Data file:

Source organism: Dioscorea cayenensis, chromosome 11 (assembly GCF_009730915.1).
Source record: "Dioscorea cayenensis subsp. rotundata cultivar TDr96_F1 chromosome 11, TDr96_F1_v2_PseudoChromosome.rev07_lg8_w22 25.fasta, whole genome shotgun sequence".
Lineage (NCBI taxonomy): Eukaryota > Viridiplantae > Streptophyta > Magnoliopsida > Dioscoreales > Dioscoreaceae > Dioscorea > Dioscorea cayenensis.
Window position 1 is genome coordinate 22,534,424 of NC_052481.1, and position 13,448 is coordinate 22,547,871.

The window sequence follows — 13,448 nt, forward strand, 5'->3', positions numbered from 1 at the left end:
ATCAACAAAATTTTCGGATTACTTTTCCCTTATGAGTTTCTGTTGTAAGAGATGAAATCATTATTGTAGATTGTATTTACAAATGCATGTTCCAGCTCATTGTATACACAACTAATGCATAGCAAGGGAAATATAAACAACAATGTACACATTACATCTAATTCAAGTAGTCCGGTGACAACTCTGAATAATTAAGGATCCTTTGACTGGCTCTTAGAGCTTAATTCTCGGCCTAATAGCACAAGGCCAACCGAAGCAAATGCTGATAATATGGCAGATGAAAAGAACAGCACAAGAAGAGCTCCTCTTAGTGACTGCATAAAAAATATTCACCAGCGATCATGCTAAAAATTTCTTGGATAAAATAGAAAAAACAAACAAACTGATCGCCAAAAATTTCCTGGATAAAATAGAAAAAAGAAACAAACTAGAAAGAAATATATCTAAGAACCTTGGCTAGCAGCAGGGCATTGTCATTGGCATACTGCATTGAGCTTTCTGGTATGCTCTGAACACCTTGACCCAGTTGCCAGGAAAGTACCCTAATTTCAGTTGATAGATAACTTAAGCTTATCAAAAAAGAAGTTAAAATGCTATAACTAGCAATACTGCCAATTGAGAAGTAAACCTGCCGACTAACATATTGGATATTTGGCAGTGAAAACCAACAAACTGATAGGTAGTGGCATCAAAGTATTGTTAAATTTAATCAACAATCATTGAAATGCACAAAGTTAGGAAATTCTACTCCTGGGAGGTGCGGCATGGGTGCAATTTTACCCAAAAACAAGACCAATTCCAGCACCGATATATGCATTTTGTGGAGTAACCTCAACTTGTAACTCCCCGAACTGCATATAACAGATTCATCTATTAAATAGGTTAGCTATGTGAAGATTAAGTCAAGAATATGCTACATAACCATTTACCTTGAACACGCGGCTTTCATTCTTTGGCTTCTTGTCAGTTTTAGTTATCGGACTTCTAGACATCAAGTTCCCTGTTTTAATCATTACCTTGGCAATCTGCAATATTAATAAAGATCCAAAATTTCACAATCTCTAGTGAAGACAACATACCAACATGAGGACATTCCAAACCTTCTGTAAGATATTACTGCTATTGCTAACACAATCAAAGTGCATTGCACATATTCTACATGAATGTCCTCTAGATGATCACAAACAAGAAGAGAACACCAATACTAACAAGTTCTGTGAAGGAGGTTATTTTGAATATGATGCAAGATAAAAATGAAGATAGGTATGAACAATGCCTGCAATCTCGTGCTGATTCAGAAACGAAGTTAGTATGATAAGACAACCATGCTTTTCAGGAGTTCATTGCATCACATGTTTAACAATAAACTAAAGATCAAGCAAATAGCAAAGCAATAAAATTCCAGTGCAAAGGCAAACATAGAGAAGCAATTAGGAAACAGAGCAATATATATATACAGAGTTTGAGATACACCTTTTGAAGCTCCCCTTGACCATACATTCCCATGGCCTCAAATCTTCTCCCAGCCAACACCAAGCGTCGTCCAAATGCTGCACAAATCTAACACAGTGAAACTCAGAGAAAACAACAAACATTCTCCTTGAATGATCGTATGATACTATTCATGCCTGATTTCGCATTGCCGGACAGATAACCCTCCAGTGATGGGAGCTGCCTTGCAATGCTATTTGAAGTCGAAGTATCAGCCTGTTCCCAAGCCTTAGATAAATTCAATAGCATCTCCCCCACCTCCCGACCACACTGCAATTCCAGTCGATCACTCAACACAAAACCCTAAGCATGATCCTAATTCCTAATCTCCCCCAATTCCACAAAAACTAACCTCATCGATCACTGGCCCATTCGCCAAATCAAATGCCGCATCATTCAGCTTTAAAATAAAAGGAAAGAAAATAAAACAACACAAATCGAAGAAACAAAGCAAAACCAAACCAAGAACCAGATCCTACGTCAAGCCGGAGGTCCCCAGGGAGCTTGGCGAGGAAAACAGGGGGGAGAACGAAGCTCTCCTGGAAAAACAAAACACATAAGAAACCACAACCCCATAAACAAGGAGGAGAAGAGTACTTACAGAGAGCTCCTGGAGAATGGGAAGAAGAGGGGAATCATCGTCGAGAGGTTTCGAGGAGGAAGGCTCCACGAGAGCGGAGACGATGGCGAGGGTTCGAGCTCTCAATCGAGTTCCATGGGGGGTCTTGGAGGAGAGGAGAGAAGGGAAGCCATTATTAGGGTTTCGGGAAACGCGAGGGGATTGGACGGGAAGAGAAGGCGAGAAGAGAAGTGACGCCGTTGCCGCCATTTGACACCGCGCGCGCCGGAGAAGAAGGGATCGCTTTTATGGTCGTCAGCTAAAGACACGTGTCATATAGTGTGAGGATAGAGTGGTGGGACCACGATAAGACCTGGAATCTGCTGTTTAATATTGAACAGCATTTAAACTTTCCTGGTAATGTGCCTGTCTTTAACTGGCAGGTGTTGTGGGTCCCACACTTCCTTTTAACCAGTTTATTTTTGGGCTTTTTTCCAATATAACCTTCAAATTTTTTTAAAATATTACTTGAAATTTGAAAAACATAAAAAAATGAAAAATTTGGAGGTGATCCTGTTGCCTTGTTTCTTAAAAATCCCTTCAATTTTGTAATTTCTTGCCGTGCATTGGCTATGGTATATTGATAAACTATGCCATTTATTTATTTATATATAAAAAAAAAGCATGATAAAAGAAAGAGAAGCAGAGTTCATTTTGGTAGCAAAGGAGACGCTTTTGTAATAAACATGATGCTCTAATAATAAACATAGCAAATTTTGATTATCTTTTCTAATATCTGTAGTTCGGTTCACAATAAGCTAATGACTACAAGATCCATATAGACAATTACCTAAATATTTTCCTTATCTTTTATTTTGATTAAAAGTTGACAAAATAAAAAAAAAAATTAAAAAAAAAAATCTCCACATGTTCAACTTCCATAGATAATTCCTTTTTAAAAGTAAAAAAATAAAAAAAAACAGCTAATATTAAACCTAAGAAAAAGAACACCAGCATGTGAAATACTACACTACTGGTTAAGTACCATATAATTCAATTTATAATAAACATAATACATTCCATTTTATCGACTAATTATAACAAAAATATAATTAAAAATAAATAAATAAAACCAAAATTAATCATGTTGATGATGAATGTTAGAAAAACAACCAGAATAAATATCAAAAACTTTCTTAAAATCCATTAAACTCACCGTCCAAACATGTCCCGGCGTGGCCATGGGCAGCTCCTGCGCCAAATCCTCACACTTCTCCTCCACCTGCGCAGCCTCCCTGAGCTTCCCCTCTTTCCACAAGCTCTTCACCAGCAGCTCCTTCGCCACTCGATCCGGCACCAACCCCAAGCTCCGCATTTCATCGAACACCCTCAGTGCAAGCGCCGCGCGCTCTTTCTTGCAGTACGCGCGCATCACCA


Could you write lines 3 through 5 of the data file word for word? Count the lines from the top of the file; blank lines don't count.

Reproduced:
Lineage (NCBI taxonomy): Eukaryota > Viridiplantae > Streptophyta > Magnoliopsida > Dioscoreales > Dioscoreaceae > Dioscorea > Dioscorea cayenensis.
Window position 1 is genome coordinate 22,534,424 of NC_052481.1, and position 13,448 is coordinate 22,547,871.

The window sequence follows — 13,448 nt, forward strand, 5'->3', positions numbered from 1 at the left end: